Tools such as quality manuals, directives, training, updated electronic quality management systems (eQMS) and audits facilitate the mutual understanding and commitment to quality from all involved parties. Moreover, these tools allow for setting up expectations from the quality standpoint and seamless interactions in case of dealing with specific events such as deviations, investigations and CAPAs.

Partnership with Suppliers

As much as a company's commitment to quality culture is important, partnership with suppliers is also crucial, especially pertaining to alignment on quality. Drug production often involves internal and external manufacturing organizations in the current environment. It is not uncommon to find multiple partnerships among pharmaceutical companies. This requires meticulous project management and parallel views on the importance of quality.

Aligning and committing to quality within partnerships in the pharmaceutical industry is beneficial for all parties, particularly in investigating deviations and applying CAPA to improve processes. Quality agreements should be reviewed diligently among quality, responsible professionals to avoid pitfalls and to align with expectations.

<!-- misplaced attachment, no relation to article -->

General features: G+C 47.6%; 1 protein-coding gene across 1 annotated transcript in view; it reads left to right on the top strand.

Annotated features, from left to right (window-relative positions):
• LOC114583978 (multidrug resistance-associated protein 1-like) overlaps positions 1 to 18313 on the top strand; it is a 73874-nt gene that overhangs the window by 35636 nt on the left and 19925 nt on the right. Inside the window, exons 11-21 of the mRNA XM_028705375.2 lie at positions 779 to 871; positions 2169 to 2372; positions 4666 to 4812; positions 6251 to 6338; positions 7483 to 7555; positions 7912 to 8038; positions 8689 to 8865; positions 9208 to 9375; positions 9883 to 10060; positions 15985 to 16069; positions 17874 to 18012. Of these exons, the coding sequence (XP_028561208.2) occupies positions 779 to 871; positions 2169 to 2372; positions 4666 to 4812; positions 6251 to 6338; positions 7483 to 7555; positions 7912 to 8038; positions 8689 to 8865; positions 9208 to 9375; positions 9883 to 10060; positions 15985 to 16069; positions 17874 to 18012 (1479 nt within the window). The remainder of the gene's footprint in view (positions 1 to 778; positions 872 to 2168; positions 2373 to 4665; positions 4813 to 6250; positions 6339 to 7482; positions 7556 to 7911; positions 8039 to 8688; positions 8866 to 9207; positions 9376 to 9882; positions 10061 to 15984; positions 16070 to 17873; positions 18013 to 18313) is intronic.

Leadership Commitment

Much has been discussed about who can influence a company's culture. Organizational cultures are influenced by leadership's commitment and are disseminated to all groups. A company's leadership has the tools to establish the set of values that assist in helping define its culture. Leadership is also expected to illustrate and support those values that eventually become the company's.